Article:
A previously convicted Alorton public official, hired by the mayor under her sole authority, was charged Monday with driving two stolen track loaders and stealing scrap metal.
Marques Golliday, 28, drove two different track loaders in January and February despite knowing they were stolen, according to charging documents. He also was charged with stealing more than $500 worth of metal from John Paule's Scrap Yard in February.
The track loaders were a Takeuchi TL 250 and a Takeuchi TL 140, according to charges. He was also charged with official misconduct.
Golliday was hired by Mayor JoAnn Reed in May 2017 as the village's street department head. Golliday was one of six employees Reed hired after trustees gave sole her authority over hiring and firing in the village government.
Reed was not immediately available for comment.
Golliday has had four prior convictions since 2007, including fleeing and eluding police, theft and criminal trespassing and resisting a police officer. Golliday was sentenced to three years in prison in 2014 for auto theft and had not yet been taken into custody as of Thursday morning, according to records.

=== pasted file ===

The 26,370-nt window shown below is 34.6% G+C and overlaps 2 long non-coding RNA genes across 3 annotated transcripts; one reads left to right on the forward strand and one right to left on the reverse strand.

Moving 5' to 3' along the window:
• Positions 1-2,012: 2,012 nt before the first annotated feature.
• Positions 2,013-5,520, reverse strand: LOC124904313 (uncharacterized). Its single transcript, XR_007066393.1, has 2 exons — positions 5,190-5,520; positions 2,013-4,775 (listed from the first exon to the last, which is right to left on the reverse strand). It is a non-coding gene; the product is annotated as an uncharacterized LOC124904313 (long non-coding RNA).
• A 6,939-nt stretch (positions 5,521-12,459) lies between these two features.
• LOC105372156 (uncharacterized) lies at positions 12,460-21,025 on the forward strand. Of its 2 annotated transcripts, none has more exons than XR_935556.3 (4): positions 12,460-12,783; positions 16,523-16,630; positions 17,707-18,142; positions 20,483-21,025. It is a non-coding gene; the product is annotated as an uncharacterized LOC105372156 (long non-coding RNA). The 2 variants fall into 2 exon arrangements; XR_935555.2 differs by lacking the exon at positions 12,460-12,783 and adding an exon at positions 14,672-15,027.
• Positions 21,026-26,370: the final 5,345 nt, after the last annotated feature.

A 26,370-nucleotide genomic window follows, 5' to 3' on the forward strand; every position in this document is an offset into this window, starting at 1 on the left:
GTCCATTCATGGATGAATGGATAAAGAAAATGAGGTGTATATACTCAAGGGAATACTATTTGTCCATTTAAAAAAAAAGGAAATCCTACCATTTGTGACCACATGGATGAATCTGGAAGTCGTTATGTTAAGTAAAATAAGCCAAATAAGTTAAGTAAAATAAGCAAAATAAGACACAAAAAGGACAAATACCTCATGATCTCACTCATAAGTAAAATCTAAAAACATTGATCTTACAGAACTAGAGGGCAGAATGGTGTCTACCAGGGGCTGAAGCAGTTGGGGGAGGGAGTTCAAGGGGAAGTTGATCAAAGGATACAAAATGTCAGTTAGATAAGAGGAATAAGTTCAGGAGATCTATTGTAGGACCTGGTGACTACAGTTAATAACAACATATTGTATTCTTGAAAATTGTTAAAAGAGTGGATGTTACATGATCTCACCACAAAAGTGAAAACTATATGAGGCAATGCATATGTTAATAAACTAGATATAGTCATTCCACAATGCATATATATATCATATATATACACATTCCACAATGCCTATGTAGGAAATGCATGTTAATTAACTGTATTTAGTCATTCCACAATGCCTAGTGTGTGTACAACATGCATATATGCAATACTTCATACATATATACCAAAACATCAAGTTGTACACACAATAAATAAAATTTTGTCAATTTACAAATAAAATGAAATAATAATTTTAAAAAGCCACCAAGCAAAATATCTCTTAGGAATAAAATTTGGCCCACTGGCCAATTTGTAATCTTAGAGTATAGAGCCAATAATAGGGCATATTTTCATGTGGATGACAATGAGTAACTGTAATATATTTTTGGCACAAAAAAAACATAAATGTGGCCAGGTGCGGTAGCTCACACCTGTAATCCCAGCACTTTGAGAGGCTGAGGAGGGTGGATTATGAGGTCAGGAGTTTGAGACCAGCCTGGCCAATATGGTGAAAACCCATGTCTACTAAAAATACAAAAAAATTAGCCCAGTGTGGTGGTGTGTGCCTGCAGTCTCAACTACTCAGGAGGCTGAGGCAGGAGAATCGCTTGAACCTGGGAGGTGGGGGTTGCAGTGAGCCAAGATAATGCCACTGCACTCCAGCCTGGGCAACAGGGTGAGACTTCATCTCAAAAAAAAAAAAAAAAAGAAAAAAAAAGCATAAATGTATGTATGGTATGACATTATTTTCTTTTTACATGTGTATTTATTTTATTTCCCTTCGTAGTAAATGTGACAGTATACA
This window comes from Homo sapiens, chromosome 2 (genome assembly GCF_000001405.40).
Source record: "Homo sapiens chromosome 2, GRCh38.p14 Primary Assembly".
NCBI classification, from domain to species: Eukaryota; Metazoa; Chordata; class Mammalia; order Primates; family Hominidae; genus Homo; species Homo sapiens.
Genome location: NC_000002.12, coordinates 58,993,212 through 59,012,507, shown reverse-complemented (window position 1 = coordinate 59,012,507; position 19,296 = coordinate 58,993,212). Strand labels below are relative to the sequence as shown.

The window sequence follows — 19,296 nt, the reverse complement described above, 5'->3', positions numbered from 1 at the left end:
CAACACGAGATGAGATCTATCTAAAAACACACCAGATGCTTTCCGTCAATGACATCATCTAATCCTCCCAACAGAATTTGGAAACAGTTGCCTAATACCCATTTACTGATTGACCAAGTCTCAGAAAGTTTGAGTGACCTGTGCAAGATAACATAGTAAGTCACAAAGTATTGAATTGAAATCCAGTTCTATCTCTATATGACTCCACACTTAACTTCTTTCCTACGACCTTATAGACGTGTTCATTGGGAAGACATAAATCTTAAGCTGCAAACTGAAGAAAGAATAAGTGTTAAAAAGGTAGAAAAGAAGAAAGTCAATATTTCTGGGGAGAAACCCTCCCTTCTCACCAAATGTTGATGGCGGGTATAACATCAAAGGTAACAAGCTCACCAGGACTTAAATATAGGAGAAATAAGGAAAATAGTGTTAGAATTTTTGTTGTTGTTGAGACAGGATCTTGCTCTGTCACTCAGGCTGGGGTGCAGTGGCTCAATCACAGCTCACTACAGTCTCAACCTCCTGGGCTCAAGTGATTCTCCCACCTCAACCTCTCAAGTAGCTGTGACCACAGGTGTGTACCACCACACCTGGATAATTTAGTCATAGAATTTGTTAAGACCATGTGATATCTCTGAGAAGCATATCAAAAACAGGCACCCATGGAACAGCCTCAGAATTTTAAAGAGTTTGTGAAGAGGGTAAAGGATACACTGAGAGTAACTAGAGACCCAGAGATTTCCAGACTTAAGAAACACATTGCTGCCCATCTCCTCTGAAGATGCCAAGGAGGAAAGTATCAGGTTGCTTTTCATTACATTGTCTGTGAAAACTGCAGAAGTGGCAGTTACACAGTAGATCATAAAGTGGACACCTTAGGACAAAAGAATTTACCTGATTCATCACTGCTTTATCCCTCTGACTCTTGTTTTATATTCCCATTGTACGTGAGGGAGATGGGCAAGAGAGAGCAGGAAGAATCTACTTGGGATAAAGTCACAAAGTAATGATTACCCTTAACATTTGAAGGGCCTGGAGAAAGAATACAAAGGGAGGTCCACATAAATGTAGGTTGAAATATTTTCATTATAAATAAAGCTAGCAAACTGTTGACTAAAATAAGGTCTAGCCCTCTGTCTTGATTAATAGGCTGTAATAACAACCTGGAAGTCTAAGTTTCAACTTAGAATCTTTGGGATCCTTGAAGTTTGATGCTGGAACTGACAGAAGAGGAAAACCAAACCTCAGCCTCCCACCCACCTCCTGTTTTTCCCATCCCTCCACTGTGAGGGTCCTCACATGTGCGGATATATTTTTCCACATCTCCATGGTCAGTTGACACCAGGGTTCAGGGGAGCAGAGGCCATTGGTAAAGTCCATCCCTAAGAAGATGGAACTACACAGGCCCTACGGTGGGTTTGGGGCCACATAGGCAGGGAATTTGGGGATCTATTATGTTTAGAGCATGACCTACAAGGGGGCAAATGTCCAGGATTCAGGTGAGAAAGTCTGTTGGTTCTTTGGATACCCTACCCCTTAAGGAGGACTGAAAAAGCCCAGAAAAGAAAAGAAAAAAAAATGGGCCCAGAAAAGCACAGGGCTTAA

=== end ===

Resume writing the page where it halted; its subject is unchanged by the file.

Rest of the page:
Illinois State Police Mst. Sgt. Calvin Brown said Illinois State Police were part of a Public Integrity Task Force investigation into Golliday, but he could not comment further on an open investigation.
In July, by a vote of 4-2, village trustees turned over all authority for hiring and firing to Reed, who is under felony indictment for vote buying.
Previously, Reed was removed from office in 2016 when she was prosecuted on a felony case involving bringing contraband into the village jail that resulted in probation, substance abuse treatment and Reed’s removal as mayor.
Reed won the mayor’s job again in April. She is currently facing a pending felony vote fraud charge brought by the St. Clair County State’s Attorney’s office.
Most recently, Reed was charged with violating the whistle blowing law by allegedly demoting a police sergeant in retaliation for him testifying in an ongoing investigation.
It’s not specifically known whether Hughes’ testimony concerned the vote-buying charges pending against Reed. Reed has pleaded not guilty.
According to the criminal complaint, Reed demoted Sgt. Leon Hughes “in retaliation for his testimony in a proceeding where (Hughes) had reasonable cause to believe that the information in this testimony disclosed a violation of state or federal law.”
In February, Hughes filed a lawsuit against Reed, Alorton and Police Chief David Clark. The lawsuit claims Reed, the police department and village staff were "shunning him" and refused to speak to or acknowledge Hughes' presence.
The suit also claims the day of Hughes' testimony, Reed closed the door to her office "contrary to her past practice" and has not spoken to Hughes since.
Reed denied the allegations in an answer filed in March.